The perfect victim: Exploitation and threat of deportation

A retail custodian sexually assaulted by her boss fights back despite her immigration status

Four days later, Gonzalez wrote another memo, this one saying that a mall security guard had seen two housekeepers kissing, and their descriptions "only matched" Zuniga and another man who worked the same shift. But later, when the security guard was called in to testify, he remembered — and said he had told Gonzalez — people who looked nearly the opposite: A tall woman about 5 feet 8 inches (Zuniga is 4 feet 11 inches), and a man with shiny black hair. The man Gonzalez identified in his memo, though, had white hair.

By the end of the year, Zuniga was looking for a new job. While at an employment fair, she met an advocate, and told her what she had experienced. In January 2008, that advocate called Ridgedale Center to report Zuniga's story.

The mall contacted SMS, and later that month, Zuniga's advocate talked to the company's regional manager. He said he would tell Gonzalez to start an investigation. The advocate replied, according to court records, that Gonzalez was "part of the problem."

SMS assigned the complaint to an entry-level human resources employee, who then referred to the company's only manager in Minnesota: Gonzalez himself.

The company told Zuniga's advocate that the company would speak with Zuniga only "after" it conducted its investigation of her allegations. The day after that statement, though, the HR employee talked with Gonzalez about the investigation, and not long after, Gonzalez began sending SMS documents about Zuniga, such as her personnel file and his memos on her.

In February, with the help of Lisa Stratton and a team of student attorneys, Zuniga sent the company an official complaint. In March, she filed a Charge of Discrimination with the Equal Employment Opportunity Commission, a federal agency that enforces employment discrimination laws.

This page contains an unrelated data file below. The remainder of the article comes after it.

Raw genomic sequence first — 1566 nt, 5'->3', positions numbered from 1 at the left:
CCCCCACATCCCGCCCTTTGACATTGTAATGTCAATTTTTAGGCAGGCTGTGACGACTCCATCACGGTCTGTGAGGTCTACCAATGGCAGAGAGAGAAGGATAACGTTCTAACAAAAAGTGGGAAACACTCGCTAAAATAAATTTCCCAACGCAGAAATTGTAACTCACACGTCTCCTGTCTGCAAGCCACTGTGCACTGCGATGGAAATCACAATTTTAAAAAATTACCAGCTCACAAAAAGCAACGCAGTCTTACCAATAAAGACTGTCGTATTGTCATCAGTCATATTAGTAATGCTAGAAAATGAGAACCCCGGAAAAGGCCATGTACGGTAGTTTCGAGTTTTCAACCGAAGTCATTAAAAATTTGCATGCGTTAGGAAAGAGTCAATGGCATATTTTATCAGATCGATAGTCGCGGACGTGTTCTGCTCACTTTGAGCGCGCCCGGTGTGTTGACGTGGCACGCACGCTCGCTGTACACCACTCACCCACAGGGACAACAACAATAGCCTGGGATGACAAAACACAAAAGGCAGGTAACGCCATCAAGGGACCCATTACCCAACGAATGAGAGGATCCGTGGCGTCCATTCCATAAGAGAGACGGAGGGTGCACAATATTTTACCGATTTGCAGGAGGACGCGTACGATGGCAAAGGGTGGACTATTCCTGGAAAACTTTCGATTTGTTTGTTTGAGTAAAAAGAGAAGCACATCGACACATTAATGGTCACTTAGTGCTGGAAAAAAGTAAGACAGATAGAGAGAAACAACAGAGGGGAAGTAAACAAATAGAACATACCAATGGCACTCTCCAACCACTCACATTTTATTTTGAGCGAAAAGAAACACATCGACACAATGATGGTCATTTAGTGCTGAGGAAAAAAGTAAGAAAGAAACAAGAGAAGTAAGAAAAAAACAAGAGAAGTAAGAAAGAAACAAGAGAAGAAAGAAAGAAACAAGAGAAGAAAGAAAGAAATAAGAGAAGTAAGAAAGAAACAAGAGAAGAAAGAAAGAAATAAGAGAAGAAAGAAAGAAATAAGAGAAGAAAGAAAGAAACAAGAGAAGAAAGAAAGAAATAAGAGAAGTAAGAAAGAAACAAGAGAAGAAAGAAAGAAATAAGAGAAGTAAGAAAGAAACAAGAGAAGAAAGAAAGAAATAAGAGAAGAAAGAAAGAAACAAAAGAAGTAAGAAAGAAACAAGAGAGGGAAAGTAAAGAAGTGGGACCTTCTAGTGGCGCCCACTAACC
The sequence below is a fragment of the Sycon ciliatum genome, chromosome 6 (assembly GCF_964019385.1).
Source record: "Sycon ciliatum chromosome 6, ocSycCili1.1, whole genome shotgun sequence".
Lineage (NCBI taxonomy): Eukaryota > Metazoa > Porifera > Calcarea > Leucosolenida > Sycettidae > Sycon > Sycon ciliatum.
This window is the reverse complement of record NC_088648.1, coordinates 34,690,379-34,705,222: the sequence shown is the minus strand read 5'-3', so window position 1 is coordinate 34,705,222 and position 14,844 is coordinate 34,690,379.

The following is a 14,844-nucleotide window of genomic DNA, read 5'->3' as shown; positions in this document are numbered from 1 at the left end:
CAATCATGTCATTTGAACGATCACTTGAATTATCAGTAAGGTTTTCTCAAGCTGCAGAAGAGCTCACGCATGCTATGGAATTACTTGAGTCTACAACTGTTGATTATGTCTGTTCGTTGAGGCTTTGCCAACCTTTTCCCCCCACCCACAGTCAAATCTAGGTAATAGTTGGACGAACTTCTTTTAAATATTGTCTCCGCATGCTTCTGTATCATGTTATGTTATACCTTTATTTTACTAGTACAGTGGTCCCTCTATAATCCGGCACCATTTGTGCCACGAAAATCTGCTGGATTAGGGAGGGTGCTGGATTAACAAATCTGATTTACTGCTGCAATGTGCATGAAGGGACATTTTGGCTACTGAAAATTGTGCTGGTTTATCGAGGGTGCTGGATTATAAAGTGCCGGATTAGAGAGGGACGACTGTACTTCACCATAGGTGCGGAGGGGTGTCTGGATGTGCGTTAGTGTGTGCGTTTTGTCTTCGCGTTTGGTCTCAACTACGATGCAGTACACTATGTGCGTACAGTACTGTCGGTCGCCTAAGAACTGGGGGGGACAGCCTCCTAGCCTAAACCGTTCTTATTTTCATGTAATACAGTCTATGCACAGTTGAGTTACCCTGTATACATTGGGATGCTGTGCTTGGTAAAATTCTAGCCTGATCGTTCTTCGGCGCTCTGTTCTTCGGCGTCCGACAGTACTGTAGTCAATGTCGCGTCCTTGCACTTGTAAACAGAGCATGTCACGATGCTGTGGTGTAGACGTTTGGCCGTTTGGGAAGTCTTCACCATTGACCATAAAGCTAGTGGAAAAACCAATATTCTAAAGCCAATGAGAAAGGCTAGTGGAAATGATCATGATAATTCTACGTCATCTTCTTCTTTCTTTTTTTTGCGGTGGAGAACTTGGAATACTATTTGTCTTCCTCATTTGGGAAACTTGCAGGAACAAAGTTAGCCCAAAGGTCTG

SMS still did not talk to anyone other than Gonzalez, or send anyone else from its company to Ridgedale Center to investigate. After it received Zuniga's EEOC charge, the company asked Gonzalez to get statements from current employees about Zuniga.

Gonzalez did, conducting interviews with the employees himself, then personally translating their remarks from Spanish to English before sending the statements to SMS.

The Minnetonka Police Departmenthad begun an investigation of its own. By April, Zuniga had decided to report to them — even though doing so put her at risk for deportation.

Her lawyers told her that there might be an option for her: a special visa for victims of crimes, known as a U visa. Only 10,000 were available across the country every year, and it wasn't guaranteed — law enforcement had to certify the visa application — but it could be the solution.

"You put yourself in the hands of the police, you fill out a package of paperwork, and then you just hope and pray," says Jill Gaulding, one of Zuniga's lawyers.

Investigators took statements from Zuniga, Karla Perez, and Gonzalez himself. The first time he spoke with police, he denied the allegations flat-out, responding with a curt "no" to Zuniga's version of events, as well as questions about whether they had ever had consensual sex, or even kissed.

"Have you ever come on to her?" the investigator asked.

"No, no," Gonzalez replied.

Two weeks later, Gonzalez talked to police again. This time, he conceded that Zuniga had once kissed him.

"After that, one thing led to another," Gonzalez continued, and said Zuniga had masturbated him.

Over the next two years, Gonzalez would change his story three more times: In January 2009, when an EEOC investigator talked to him, he repeated that there was "nothing personal, day-to-day work-related issues only." But when the investigator reminded him that lying to a federal investigator was a crime, he admitted that once they had kissed, nothing more.

When he later testified for the lawsuit, he stuck to his first version: that they had never had any physical relationship at all.

Back in Minnetonka, the police took 11 carpet samples from Gonzalez's offices, where most of the alleged attacks occurred. All the samples came back from the lab negative for semen or blood.

Zuniga's lawyers later learned that back in December 2007 — several months after the last alleged assault, but nearly six months before investigators took the samples — Gonzalez had changed the carpet in his office.

Still, the investigators referred the case to the Hennepin County attorney for prosecution of criminal sexual conduct.

But there was little his office could do, explains Hennepin County Attorney Mike Freeman.

"We don't have witnesses, we don't have physical evidence, no sperm, no DNA, no blood, no anything," says Freeman, "To get to 'beyond a reasonable doubt,' which I say is 99 percent, we've got to have a lot more evidence here."